In this work, we introduce and study Image Retrieval Transformers (IRT). As illustrated in Figure 1, our IRT model instantiates a Siamese architecture with a transformer backbone. We investigate the adaptation of metric learning techniques and evaluate how they interplay with transformers. In particular, we adopt a contrastive loss Hadsell et al. (2006), which has recently been reaffirmed as a very effective metric learning objective Musgrave et al. (2020); Wang et al. (2020). We also employ a differential entropy regularization that favors uniformity over the representation space and improves performance.

We perform an extensive experimental evaluation and validate our approach by considering two image retrieval tasks. First, we investigate the task of category-level image retrieval, which is often used to measure the progress in metric learning Teh et al. (2020); Musgrave et al. (2020). We also explore retrieval of particular objects, and compare our method to convolutional baselines in similar settings (same resolution and similar complexity).

The main contributions of this work are listed below.

  • We propose a simple way to train vision transformers both for category-based level and particular object retrieval, and achieve competitive performance when compared to convolutional models with similar capacity.

  • As a result, we establish the new state of the art on three popular benchmarks for category-level retrieval.

  • For particular object retrieval, in the regime of short-vector representation (128 components), our results on Oxford and Paris are comparable to those of convnets operating at a much higher resolution and FLOPS.

  • We show that the differential entropy regularizer enhances the contrastive loss and improves the performance overall.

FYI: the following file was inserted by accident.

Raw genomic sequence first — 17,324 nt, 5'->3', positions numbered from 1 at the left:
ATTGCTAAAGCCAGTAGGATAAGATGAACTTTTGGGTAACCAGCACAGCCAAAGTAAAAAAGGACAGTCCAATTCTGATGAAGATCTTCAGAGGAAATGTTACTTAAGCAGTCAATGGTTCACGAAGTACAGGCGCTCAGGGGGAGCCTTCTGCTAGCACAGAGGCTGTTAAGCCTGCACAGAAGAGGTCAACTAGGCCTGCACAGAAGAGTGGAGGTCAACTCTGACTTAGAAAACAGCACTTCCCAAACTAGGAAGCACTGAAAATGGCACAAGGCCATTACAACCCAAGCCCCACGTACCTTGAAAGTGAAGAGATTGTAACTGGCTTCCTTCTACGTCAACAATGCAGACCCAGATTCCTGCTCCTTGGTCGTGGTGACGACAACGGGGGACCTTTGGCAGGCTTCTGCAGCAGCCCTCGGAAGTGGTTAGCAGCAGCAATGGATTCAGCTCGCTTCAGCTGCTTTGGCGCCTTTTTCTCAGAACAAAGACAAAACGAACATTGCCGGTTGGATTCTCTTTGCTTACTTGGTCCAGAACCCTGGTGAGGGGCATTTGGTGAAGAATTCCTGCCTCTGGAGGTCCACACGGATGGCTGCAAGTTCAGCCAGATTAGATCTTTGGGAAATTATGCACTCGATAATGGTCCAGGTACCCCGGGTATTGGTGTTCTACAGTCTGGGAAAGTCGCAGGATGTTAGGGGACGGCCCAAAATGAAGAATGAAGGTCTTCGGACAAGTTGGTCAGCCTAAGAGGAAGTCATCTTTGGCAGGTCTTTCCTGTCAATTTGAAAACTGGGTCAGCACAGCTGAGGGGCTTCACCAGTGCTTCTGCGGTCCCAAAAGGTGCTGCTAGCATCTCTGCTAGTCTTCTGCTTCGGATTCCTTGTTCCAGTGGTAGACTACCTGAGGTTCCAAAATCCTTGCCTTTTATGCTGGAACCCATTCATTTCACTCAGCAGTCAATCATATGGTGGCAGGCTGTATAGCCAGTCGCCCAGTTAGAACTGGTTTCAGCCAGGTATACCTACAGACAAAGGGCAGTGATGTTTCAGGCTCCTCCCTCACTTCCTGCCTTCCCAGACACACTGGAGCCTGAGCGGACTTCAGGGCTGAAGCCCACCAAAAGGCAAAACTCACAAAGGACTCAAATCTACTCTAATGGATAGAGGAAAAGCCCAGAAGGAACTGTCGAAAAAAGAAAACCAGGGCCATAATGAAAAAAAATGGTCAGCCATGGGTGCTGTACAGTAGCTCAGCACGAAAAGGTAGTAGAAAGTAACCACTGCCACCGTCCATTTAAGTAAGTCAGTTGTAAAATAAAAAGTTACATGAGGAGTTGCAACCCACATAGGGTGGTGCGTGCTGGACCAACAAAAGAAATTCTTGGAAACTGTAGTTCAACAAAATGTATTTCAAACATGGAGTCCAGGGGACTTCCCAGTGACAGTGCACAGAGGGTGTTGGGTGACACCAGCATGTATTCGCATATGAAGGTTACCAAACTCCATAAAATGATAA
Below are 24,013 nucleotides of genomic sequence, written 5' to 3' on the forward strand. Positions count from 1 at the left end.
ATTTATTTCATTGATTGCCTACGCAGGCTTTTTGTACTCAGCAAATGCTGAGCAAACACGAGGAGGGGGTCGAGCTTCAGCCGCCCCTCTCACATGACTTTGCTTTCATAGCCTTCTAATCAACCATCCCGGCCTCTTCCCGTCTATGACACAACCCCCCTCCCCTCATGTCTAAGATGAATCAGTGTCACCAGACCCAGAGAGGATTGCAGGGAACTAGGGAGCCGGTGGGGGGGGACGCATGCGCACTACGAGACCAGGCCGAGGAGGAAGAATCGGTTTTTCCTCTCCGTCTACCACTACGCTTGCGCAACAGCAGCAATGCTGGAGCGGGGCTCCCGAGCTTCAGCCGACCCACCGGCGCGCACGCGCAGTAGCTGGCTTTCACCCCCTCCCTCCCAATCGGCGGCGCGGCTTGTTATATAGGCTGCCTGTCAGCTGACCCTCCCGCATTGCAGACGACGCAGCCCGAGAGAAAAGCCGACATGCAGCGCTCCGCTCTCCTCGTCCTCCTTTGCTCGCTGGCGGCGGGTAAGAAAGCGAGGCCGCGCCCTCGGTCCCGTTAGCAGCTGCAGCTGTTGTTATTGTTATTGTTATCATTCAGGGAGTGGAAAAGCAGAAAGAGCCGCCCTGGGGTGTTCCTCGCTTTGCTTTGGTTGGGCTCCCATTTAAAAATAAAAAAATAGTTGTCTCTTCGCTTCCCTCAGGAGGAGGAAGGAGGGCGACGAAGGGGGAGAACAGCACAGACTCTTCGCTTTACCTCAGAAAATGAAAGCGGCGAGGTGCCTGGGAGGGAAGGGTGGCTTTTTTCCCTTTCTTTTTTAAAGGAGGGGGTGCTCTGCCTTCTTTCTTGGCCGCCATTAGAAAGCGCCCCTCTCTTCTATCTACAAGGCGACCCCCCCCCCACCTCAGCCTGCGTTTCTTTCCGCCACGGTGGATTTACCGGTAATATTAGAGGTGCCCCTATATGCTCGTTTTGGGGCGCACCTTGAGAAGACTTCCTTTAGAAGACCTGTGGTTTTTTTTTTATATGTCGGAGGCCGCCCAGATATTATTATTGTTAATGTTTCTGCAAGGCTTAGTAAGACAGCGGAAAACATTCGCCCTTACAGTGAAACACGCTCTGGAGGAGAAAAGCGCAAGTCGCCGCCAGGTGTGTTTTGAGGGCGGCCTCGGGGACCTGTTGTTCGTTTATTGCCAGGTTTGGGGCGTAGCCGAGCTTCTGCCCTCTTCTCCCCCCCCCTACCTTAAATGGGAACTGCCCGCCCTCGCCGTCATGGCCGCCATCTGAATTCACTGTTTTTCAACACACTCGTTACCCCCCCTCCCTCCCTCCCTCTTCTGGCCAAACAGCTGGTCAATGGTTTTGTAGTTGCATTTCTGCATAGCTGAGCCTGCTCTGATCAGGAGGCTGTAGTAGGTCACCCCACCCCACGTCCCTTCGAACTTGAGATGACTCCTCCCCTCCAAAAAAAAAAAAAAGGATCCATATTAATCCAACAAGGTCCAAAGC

2 Related Work


The transformer architecture was introduced by Vaswani et al. (2017) for machine translation. It solely relies on self-attention and fully-connected layers, and achieving an attractive trade-off between efficiency and performance. It has subsequently provided state-of-the-art performance for several NLP tasks Devlin et al. (2018); Radford et al. (2018). In computer vision, several attempts have been devoted to incorporate various forms of attention, for instance in conjunction Wang et al. (2018) or as a replacement to convolution Ramachandran et al. (2019). Other methods utilize transformer layers on top of convolutional trunks Carion et al. (2020) for detection.

More recently, convolution-free models that only rely on transformer layers have shown competitive performance Chen et al. (2020); Dosovitskiy et al. (2021); Touvron et al. (2020), positioning it as a possible alternative to convolutional architectures. In particular, the vit model proposed by Dosovitskiy et al. (2021) is the first example of a transformer-based method to match or even surpass state-of-the-art convolutional models on the task of image classification. Touvron et al. (2020)

subsequently improved the optimization procedure, leading to competitive results with ImageNet-only training 

Deng et al. (2009).

Metric Learning.